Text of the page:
This is the Best Practice reading list of a very few resources used during our session.

Would you like a similar session for your department, or a quick 1:1 to look at your module?  Or would you find a baseline for reading lists a helpful guide?  You can reach us by email, or call or visit the TLS.

 

Drop-in sessions

By Hazel M Ingrey, on 19 January 2018

Wednesday afternoon drop-ins at the TLS office continue as usual.  Each Wednesday, Pam or Hazel will be available from 2.30 – 4.30 pm to:

  • Walk you through getting started
  • Set up a new reading list and add readings
  • Troubleshoot any issues, such as linking to Moodle
  • Give a quick refresher if you haven’t used the lists in a while
  • Provide a quiet seat to get away from your email and telephone to organise your readings!

 

The TLS office is in UCL Senate House, room 318.  If you aren’t familiar with this UCL Library Hub, come to the South block, third floor and ask at the UCL reception desk; or call the TLS office on 020 3549 5729 (internal x65729).

If Wednesday doesn’t suit, or you would like reading lists set up on your office computer or laptop, then we are very happy to visit you in your department: get in touch to arrange a visit!

 

 

Course readings issue!

By Hazel M Ingrey, on 15 December 2017

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Traffic Cones!!! by Natesh Ramasamy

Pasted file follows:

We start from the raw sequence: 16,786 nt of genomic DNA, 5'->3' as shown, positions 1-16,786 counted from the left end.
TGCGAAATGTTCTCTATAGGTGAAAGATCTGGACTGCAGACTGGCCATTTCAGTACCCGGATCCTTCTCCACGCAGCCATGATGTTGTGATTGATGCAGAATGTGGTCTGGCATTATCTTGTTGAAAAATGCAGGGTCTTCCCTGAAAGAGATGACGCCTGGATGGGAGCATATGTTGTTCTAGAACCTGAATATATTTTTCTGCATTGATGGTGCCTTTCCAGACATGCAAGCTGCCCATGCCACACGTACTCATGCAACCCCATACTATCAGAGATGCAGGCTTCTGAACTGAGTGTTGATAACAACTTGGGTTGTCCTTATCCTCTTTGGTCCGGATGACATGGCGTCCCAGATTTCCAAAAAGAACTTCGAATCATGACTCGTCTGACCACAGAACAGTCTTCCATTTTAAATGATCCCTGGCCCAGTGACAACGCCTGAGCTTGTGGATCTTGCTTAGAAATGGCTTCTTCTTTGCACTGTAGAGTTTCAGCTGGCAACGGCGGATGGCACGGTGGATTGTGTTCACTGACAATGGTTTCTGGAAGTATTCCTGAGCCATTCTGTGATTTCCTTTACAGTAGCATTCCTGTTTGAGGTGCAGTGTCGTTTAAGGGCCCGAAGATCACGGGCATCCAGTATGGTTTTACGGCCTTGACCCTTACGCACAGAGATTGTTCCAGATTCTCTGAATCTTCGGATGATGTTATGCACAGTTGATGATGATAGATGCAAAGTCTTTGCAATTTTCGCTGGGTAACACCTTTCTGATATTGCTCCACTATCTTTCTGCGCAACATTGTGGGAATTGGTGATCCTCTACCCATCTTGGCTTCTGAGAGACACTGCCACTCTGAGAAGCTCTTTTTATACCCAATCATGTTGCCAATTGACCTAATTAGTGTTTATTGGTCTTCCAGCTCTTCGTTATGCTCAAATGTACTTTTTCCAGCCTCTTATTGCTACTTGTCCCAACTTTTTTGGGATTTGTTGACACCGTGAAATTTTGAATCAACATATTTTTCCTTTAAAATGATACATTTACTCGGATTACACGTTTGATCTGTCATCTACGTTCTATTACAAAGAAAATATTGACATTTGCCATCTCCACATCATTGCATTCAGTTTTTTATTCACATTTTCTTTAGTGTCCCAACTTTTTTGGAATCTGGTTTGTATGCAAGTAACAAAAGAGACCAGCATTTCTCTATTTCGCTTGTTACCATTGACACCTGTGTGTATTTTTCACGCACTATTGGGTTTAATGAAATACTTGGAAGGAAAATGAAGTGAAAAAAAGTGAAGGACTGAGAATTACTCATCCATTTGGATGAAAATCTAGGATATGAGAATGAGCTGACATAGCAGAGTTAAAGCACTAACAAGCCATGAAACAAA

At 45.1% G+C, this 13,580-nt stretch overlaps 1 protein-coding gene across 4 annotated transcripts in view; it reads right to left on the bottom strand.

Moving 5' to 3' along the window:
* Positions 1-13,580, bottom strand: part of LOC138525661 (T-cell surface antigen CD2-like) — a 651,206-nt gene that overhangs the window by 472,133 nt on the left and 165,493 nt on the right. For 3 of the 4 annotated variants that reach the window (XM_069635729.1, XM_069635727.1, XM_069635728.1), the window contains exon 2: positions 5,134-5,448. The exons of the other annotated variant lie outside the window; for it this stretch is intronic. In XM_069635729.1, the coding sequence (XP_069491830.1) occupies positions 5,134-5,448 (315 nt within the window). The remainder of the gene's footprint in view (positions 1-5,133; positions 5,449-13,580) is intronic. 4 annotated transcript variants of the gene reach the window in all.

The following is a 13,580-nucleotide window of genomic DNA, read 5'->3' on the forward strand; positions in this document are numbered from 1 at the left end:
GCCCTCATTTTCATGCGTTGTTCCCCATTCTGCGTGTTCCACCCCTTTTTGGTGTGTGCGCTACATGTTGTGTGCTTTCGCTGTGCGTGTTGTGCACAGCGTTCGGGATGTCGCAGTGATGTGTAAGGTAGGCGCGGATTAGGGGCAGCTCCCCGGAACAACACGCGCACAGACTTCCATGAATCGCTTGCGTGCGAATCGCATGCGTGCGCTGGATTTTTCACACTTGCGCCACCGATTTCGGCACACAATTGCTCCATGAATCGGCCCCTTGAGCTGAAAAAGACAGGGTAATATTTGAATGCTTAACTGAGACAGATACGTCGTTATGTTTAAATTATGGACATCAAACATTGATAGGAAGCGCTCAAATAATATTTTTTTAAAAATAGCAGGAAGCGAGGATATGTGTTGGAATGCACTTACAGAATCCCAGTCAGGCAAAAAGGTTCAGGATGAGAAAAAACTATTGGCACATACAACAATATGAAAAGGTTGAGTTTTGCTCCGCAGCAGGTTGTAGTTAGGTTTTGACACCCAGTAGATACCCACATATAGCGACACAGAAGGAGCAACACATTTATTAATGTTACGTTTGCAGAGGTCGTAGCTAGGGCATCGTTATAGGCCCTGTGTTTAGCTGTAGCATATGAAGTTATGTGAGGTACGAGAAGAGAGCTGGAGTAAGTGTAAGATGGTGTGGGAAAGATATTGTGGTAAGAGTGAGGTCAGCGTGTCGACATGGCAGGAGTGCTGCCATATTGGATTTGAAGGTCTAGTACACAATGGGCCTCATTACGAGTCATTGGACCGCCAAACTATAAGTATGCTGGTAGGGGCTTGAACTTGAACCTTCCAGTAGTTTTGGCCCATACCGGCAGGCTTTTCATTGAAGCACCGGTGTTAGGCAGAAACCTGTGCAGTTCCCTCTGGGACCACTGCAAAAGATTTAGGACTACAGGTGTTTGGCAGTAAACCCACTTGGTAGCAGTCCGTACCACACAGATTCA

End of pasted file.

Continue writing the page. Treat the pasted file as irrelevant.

Today an academic alerted us to a problem with a small number of the course readings we make available through our Course Readings service. These readings are digitised by the library under the CLA licence, and made available as a link on the online reading lists.

In January we migrated all course readings to be hosted by the CLA Content Store, enabling us to benefit from the large number of digitised readings already available from other Universities – which reduces the amount of scanning needed from departments.

However a small number of readings remained on the UCL server where we originally stored them.  These weren’t updated for various reasons, such as: links to digitised readings were copied from one list to another without notifying the TLS to re-check them; students were being directed to archived lists; the lists and readings were used in years previous to 2015-16 but had not been updated.